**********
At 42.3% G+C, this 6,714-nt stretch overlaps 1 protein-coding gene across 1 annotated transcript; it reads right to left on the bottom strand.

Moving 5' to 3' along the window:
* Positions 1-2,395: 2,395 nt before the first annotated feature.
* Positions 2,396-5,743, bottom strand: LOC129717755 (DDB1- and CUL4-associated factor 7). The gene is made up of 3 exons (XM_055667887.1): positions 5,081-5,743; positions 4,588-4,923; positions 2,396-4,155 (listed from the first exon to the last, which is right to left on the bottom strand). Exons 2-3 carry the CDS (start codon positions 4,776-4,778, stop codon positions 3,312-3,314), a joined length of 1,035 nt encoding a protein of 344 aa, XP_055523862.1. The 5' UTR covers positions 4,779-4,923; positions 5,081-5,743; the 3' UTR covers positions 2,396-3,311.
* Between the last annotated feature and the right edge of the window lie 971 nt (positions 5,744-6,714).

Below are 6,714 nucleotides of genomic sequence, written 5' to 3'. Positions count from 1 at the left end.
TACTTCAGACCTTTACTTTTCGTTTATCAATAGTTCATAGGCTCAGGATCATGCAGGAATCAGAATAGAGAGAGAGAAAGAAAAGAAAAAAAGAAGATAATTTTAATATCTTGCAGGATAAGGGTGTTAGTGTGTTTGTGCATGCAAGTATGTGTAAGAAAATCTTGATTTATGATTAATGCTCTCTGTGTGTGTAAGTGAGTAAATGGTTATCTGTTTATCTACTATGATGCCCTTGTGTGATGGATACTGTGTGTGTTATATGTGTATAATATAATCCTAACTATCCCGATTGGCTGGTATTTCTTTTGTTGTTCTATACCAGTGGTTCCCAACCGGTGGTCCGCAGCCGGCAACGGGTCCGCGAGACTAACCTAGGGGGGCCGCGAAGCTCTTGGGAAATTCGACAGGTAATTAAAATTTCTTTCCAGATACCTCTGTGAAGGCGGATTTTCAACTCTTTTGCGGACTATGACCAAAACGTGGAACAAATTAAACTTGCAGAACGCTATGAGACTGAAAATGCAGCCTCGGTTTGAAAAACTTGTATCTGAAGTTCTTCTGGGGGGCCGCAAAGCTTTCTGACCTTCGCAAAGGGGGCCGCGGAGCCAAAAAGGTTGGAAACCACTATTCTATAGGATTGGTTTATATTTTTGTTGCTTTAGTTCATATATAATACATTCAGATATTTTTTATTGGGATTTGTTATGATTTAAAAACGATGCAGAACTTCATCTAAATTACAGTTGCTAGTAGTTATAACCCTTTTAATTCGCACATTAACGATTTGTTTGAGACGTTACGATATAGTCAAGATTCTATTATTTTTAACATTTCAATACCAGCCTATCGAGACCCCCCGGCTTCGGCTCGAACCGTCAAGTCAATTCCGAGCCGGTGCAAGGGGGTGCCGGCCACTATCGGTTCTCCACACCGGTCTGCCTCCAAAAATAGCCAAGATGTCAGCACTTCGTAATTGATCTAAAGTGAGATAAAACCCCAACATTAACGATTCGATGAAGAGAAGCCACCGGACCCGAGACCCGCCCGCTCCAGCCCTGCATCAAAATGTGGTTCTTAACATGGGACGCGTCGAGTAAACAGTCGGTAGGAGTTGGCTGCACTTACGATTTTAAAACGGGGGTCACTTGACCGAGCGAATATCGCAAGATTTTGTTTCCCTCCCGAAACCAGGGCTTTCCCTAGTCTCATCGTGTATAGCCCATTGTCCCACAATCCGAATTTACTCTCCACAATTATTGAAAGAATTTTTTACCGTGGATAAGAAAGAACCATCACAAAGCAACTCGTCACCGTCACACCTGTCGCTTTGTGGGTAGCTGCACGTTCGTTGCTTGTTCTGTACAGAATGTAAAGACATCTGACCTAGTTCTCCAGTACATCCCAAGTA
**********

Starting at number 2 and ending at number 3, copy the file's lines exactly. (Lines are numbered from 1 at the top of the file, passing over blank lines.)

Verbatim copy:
Moving 5' to 3' along the window:
* Positions 1-2,395: 2,395 nt before the first annotated feature.